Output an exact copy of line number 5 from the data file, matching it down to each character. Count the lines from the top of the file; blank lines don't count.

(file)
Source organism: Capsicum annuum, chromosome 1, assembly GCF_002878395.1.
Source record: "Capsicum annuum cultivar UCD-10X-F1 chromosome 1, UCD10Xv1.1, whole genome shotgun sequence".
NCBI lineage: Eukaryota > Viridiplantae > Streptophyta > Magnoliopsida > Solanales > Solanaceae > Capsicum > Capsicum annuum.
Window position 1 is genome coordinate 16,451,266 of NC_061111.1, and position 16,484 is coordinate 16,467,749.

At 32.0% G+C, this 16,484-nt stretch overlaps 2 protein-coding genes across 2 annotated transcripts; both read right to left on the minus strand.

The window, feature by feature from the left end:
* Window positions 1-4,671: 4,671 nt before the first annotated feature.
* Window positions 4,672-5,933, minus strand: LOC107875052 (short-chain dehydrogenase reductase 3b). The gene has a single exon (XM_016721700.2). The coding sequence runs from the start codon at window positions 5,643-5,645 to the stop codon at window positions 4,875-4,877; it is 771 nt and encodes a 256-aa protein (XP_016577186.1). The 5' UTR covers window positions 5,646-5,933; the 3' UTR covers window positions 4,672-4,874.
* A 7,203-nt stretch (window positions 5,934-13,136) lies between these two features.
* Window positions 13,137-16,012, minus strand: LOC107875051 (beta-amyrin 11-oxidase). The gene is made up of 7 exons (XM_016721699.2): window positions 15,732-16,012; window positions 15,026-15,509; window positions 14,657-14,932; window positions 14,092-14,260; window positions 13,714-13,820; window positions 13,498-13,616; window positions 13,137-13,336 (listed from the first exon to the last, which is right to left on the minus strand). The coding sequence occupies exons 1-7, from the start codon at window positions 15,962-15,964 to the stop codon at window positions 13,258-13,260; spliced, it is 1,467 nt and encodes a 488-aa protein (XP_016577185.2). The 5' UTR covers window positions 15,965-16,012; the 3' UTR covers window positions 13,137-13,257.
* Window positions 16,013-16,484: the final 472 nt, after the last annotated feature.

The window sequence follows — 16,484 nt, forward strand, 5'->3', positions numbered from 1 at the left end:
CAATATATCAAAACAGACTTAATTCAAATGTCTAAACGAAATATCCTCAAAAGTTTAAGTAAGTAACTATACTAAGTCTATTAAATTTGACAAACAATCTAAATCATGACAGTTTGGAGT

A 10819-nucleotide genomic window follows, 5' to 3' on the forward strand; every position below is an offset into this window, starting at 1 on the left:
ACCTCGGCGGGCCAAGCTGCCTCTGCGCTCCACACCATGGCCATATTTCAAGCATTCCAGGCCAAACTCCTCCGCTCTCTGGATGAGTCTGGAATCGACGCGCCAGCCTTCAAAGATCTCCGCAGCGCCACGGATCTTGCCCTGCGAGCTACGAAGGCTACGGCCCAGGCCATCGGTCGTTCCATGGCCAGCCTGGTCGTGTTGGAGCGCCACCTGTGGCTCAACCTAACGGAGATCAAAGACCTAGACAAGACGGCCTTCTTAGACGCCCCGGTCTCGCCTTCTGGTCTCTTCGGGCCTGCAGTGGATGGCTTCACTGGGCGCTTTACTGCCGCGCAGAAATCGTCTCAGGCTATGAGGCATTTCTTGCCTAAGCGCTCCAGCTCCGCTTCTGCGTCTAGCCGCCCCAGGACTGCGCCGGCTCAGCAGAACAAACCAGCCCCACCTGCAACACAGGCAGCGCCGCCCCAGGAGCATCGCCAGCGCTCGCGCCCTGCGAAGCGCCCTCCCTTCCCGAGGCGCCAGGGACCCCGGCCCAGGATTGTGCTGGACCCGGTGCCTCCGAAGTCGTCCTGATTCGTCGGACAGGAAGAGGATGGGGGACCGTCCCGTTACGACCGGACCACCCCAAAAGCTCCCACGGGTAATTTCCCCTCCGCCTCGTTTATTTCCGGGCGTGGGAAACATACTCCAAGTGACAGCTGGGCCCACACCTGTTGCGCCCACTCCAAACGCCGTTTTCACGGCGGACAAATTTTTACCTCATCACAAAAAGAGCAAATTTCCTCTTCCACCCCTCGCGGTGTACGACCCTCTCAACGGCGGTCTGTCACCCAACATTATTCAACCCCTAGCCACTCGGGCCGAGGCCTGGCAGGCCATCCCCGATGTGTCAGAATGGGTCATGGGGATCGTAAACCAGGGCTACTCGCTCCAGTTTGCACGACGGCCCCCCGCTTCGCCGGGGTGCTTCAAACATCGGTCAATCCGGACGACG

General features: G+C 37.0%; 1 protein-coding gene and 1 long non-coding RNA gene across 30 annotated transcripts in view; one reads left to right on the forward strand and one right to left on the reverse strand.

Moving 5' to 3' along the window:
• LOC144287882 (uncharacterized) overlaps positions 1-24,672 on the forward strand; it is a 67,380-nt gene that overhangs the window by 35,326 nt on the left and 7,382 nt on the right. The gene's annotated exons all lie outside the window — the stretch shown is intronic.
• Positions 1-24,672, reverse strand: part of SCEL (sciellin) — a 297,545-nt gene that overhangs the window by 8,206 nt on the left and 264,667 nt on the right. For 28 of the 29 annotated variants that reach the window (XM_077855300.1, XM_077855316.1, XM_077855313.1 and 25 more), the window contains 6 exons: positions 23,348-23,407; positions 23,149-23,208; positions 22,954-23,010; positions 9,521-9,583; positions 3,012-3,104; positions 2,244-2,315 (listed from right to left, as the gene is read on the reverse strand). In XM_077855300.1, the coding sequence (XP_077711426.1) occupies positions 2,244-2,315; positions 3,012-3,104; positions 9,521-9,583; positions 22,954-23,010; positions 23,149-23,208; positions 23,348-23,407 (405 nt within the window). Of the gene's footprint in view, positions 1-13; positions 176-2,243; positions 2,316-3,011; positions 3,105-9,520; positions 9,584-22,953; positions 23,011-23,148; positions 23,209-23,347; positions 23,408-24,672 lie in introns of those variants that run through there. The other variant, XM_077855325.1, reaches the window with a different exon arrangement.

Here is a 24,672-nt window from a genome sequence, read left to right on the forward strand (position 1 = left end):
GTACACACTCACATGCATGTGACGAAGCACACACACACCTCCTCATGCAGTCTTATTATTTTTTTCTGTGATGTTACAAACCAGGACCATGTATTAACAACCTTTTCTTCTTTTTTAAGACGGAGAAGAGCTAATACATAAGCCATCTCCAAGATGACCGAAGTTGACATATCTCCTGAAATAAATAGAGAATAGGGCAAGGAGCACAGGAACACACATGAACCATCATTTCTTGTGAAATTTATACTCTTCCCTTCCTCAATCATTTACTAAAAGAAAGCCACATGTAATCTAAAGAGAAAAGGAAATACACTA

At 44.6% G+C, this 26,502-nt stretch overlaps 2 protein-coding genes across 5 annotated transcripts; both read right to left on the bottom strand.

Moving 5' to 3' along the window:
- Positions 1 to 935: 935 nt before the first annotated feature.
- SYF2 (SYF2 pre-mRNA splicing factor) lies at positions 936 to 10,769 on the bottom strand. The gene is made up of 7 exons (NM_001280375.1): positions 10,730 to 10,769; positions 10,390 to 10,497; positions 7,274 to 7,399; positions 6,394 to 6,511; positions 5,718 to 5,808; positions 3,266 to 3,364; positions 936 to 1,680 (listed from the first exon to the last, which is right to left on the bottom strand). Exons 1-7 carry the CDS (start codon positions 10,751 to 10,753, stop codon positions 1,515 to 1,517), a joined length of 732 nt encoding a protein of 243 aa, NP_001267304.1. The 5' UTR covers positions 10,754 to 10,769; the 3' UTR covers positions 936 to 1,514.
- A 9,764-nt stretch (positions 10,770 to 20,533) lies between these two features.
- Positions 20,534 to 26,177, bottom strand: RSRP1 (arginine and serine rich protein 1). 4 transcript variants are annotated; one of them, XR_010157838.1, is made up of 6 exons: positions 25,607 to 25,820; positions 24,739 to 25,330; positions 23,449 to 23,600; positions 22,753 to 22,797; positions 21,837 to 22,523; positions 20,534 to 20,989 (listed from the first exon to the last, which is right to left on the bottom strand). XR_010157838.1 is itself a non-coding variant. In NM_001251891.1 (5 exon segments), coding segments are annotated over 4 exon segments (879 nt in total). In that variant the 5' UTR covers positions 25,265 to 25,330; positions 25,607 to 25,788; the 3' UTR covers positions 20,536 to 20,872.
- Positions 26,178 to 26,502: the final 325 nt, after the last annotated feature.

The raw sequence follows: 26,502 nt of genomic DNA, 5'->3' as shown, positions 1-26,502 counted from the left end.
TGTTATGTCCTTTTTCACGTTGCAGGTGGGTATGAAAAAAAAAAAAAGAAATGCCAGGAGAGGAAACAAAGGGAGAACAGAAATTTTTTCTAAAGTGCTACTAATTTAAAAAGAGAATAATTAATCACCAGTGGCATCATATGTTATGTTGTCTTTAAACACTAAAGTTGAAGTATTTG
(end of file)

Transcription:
At 32.0% G+C, this 16,484-nt stretch overlaps 2 protein-coding genes across 2 annotated transcripts; both read right to left on the minus strand.